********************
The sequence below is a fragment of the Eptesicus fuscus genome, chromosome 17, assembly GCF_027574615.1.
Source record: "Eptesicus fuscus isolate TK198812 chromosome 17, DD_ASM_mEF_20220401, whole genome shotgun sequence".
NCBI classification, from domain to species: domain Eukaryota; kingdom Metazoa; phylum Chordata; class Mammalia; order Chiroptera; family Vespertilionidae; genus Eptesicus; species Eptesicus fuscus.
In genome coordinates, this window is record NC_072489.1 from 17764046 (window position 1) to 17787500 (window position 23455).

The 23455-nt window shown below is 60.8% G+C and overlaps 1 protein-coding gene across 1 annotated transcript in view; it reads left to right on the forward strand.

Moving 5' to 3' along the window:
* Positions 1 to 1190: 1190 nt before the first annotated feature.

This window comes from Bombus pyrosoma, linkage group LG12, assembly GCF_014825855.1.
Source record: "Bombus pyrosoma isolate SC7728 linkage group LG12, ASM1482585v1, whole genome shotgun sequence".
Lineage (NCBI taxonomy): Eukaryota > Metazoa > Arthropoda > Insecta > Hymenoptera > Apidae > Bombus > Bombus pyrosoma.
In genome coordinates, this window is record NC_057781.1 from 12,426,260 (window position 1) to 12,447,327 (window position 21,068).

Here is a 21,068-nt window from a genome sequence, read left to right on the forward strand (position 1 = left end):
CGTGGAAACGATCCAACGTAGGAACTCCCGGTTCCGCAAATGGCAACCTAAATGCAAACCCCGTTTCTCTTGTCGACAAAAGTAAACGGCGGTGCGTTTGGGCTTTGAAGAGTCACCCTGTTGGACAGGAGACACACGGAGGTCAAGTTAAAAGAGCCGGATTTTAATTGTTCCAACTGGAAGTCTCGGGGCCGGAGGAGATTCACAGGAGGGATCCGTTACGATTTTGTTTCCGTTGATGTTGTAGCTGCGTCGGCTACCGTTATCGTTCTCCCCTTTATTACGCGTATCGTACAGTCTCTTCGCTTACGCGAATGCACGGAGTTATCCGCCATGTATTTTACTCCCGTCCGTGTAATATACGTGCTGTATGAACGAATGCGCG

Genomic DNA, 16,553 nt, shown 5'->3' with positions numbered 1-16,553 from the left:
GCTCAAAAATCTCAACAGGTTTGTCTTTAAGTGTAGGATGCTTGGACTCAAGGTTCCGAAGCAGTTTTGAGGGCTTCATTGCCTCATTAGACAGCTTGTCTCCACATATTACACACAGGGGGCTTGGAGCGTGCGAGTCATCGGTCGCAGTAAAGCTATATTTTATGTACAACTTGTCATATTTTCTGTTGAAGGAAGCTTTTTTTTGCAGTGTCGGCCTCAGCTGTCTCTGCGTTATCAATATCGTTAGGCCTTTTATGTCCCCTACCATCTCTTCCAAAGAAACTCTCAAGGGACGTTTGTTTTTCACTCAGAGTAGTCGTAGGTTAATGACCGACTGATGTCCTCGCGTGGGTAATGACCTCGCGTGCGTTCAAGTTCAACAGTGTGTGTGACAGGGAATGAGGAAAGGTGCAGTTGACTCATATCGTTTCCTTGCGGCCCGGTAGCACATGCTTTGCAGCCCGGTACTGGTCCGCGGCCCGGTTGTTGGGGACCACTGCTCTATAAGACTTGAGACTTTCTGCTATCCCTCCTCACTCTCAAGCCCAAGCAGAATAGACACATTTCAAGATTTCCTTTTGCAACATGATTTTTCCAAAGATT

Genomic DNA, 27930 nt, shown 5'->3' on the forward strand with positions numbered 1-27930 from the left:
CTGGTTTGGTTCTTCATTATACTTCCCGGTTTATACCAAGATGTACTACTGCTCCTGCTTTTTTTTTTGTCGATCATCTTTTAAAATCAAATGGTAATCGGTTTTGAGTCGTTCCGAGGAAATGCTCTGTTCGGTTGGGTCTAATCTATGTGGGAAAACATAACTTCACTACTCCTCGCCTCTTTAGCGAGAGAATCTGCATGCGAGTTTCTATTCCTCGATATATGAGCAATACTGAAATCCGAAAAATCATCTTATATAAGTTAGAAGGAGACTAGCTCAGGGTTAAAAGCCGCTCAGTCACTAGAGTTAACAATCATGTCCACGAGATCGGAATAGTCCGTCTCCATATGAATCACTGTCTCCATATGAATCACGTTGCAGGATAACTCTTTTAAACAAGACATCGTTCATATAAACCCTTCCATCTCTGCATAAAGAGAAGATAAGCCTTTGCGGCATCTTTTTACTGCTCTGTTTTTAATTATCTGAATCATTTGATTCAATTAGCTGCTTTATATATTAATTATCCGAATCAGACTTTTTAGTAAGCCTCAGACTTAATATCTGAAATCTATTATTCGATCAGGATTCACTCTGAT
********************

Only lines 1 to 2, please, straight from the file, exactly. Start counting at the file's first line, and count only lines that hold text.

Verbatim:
The sequence below is a fragment of the Eptesicus fuscus genome, chromosome 17, assembly GCF_027574615.1.
Source record: "Eptesicus fuscus isolate TK198812 chromosome 17, DD_ASM_mEF_20220401, whole genome shotgun sequence".